On February 2, 2003, about 1730 eastern standard time, a homebuilt Challenger II, N851MY, was substantially damaged during a collision with trees and terrain while landing at Robert Newlon Field (I41), Huntington, West Virginia. The certificated private pilot/owner was seriously injured. Visual meteorological conditions prevailed, for the personal flight that departed Lawrence County Airpark (HTW), Huntington, West Virginia, about 1715. No flight plan was filed for the flight conducted under 14 CFR Part 91. Use your browsers 'back' function to return to synopsisReturn to Query Page
According to the pilot, the airplane performed "beautifully" as he flew the short distance from Lawrence County Airpark to Robert Newlon Field, his home airport.
As he approached the base leg of the traffic pattern for landing, the pilot turned off the ignition, and shut down the engine. His intention was to perform a "dead-stick" landing, and glide the airplane to touchdown, as he had done several times in the past.
When it became apparent that the runway could not be reached, and that trees on the approach end of the runway could not be cleared, the pilot restarted the engine. When the engine restarted, and he added power, the pusher-prop configuration of the airplane resulted in a sudden nose-down pitch as thrust was added. The airplane then "nosed-over" into the trees and the ground.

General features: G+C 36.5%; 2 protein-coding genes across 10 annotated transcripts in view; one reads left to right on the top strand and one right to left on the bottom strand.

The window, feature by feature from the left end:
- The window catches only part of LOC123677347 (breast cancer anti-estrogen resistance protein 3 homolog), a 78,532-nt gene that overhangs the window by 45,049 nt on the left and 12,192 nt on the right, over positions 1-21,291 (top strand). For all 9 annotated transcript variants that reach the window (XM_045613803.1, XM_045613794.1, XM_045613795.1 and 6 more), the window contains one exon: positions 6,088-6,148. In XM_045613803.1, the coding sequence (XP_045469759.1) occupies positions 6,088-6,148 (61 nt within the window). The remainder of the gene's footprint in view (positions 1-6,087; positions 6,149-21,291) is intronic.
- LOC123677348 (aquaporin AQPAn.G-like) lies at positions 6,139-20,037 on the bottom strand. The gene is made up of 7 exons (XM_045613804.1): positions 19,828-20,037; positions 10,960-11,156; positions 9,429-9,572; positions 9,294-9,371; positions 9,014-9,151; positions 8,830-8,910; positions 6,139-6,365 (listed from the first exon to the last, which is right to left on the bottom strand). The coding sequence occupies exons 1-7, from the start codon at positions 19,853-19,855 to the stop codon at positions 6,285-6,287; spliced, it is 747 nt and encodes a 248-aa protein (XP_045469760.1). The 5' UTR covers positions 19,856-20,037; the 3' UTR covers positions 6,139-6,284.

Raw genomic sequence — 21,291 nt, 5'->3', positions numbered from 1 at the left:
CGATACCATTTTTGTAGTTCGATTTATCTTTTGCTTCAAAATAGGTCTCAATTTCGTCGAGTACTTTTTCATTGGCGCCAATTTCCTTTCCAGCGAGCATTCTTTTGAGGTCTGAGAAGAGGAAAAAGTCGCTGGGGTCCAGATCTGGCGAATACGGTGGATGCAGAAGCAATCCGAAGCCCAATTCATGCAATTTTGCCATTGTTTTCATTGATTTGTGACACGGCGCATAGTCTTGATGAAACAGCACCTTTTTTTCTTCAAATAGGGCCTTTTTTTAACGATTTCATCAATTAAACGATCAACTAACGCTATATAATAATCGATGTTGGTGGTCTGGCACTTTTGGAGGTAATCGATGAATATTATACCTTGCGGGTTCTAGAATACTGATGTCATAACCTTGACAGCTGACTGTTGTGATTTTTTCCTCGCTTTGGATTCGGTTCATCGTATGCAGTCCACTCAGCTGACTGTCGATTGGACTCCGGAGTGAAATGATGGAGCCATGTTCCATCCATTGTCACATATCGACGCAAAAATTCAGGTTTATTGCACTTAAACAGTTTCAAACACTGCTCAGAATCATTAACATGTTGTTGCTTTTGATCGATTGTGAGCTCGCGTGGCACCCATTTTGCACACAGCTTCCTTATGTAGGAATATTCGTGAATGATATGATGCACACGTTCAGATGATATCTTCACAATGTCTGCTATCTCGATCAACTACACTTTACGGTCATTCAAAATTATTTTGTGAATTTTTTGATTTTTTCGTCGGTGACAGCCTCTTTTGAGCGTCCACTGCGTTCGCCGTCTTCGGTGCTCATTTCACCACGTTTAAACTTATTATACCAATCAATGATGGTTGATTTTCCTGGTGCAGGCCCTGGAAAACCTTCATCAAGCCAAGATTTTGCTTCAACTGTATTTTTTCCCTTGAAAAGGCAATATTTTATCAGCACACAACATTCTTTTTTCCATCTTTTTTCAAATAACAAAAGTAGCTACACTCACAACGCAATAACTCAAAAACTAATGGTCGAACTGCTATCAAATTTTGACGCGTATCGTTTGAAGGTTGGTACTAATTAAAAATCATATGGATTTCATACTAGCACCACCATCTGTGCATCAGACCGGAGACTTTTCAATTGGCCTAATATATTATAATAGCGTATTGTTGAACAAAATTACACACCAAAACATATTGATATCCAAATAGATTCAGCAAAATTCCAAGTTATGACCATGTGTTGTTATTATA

The pilot stated there were no anomalies in the handling and performance of the airplane. He added that, "My mistake was cutting the engine, and then waiting too long to restart. The airplane was great, no engine problems. When I hit the ground, the engine kept running."
The pilot held a private pilot certificate with a rating for airplane single engine land. He reported about 175 hours of flight experience, 37 hours of which were in the Challenger.
The pilot/owner was the registered manufacturer of the airplane. The registration certificate showed an airworthiness date of November 8, 2002. The pilot's 37 hours of experience in the airplane was the total time on the airframe.
The weather reported at an airport 10 miles southwest of Newlon Field, included clear skies and wind from 170 at 4 knots.